Professor Anura Manatunga, the Director General of Archaeology, who would not take any more, resigned from that prestigious post soon after hectoring by a powerful but amateur historian. Why would he not take it anymore? He would not because he could not fire an arrow against the Teflon-clad armour of an executive president whilst retaining his dignity. Yet, the professor had another string to his bow, which most senior public servants lack. He was on secondment from a prestigious professorship at Kelaniya.
He went back to his well-guarded fortress, the University of Kelaniya. Here is in practice the value of autonomy in a university. (It is not without interest that universities sought and secured autonomy from lay and clerical authority, at the same time as rulers built fortresses [burg as in Hamburg] and castles to seek safety from invading enemies. Heavy canon put paid to that military technique.)
It is my contention that many a senior public servant is unarmed against predatory politicians because there is no alternative source of income or wealth to fall back on: that proverbial second string. I suspect that most public servants understand well their obligations to the public. They see clearly enough when a politician plunders the wealth of the public or breaks the law in other ways. But he himself rose out of poverty, only the other day. He married that pleasant girl, next to whom he sat in the history lectures and knew that she did not carry any wealth with her.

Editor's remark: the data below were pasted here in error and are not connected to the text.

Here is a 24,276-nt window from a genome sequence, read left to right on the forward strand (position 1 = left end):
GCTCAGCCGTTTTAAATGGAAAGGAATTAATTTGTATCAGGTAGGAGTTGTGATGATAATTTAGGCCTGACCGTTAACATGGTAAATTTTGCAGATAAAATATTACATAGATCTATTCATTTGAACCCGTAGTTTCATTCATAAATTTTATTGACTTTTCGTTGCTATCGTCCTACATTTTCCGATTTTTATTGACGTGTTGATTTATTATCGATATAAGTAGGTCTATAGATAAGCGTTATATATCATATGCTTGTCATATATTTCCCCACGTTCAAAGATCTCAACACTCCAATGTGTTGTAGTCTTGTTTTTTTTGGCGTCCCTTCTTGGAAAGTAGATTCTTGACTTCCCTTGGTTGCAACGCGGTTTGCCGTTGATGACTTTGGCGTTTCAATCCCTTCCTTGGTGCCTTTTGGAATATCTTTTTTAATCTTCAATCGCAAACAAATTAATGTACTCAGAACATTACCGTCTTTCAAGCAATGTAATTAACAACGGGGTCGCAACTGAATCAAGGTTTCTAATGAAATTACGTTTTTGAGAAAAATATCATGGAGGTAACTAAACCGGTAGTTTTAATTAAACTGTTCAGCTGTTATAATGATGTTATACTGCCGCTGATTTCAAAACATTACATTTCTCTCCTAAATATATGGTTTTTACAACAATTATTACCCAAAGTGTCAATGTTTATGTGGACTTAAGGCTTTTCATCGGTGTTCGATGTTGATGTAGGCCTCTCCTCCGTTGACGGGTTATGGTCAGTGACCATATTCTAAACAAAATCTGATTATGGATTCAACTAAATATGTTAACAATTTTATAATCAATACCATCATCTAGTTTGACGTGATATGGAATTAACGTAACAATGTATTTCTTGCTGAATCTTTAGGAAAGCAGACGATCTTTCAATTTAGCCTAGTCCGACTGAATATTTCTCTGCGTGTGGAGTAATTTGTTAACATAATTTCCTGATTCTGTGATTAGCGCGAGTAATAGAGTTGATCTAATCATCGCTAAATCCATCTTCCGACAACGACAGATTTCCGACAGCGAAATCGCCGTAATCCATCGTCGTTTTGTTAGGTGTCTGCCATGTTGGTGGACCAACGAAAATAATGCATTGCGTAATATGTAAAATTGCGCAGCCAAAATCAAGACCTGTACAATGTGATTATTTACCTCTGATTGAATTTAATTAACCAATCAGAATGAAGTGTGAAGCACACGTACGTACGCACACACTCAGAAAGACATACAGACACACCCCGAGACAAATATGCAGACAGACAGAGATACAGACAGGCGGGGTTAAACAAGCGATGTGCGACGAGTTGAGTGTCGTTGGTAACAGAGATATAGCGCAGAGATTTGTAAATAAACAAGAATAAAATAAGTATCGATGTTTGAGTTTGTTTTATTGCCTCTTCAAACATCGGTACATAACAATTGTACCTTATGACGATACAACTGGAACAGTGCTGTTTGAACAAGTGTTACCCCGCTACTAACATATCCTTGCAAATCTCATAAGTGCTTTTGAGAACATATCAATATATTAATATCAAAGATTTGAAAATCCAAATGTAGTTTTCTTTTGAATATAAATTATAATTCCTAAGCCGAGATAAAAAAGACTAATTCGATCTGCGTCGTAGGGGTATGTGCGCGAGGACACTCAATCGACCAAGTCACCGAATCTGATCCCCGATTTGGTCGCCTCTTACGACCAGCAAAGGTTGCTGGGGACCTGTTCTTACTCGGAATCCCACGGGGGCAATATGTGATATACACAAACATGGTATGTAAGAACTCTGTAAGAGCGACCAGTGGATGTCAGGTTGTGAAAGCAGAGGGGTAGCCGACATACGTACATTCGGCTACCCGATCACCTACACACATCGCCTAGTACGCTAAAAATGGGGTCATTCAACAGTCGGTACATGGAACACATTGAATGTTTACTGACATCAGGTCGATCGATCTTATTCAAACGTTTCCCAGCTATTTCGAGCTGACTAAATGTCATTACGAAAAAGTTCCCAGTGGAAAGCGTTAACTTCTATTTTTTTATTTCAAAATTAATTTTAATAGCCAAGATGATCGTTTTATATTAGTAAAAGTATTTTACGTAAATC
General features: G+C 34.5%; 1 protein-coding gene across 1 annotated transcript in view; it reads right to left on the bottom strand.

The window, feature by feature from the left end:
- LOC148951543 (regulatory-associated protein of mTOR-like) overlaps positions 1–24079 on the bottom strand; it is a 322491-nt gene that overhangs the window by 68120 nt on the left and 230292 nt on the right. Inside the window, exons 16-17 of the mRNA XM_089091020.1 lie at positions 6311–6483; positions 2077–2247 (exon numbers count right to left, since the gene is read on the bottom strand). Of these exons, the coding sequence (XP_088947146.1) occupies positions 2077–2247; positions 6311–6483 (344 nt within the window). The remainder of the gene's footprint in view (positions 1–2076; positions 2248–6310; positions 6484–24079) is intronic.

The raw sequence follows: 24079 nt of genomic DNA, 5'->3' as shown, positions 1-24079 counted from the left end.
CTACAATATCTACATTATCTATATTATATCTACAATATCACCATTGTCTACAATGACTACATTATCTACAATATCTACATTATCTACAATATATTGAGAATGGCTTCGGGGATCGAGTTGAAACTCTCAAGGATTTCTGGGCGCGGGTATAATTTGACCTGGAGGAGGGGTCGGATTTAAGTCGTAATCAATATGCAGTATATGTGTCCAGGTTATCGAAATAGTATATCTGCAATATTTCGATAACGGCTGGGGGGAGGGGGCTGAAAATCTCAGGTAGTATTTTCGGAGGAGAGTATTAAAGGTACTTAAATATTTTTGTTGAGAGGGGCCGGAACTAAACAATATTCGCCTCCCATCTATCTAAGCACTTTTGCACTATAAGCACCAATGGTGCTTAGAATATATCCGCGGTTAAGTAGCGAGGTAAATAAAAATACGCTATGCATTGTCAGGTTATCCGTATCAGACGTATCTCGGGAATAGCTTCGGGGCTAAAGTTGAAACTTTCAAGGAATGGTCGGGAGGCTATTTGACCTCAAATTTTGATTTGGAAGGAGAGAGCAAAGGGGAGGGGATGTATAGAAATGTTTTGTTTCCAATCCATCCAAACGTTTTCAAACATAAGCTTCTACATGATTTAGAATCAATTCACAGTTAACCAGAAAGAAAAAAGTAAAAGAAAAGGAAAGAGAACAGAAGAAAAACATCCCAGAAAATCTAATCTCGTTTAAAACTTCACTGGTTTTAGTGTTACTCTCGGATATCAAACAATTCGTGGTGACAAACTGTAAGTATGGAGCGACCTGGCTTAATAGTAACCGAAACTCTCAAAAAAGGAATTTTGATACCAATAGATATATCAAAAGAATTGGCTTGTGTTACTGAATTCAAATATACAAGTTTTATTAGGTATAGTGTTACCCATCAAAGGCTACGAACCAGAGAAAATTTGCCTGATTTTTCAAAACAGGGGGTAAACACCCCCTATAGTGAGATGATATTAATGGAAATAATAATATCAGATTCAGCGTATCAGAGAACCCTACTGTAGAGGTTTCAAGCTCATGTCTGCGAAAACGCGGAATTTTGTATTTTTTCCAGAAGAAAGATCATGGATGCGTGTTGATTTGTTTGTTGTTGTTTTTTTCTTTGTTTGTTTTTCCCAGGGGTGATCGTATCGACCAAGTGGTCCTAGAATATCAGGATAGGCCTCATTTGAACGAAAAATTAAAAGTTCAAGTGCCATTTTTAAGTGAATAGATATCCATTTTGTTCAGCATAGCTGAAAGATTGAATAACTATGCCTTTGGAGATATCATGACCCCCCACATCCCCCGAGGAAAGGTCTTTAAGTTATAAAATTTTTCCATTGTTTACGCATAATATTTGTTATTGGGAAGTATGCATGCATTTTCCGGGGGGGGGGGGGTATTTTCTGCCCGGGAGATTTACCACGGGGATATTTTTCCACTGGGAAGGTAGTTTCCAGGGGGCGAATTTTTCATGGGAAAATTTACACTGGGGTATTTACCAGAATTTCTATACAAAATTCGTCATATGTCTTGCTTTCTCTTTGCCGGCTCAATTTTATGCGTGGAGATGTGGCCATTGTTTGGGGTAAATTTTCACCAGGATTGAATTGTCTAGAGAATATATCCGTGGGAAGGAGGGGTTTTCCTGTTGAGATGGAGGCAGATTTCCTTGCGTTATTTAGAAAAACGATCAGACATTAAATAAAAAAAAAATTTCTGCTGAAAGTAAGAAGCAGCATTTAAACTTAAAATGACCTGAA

Their two bright children were both in Moratuwa and would graduate with degrees in electrical engineering. The reasonably comfortable quarters on Keppetipola Mawatha and the chauffeured car came with his promotion to the current position. To risk the wrath of the dim-witted minister now is to sail a boat on the high seas in the way of a 200-kilometre speed wind in a cyclone.
Sujatha was mad as hell when she heard about the plunder that the minister had planned. She shouted that they quit their jobs and joined the Aragalaya forthwith. They had six years to retire with a pension and their daughter would not graduate for another three years. They still did not have a place to live in, were Sarath to lose his current job. Were they to be devoured by Scylla of a minister or Charybdis of economic disaster, as Ganeya would have put it in the anthropology class?
Many greyheads nod with tales of senior public servants, when their hair was yet jet black, who stood up to corrupt politicians and served the public with much valour and acceptance. They decry the timidity of present-day equals. Those greyheads fail to realise that public servants of yore had more than one string to their bow. They were bright children of reasonably well-off parents who lived in Colombo, Jaffna or other towns and not in Kebitigollewa or Pitabaddera.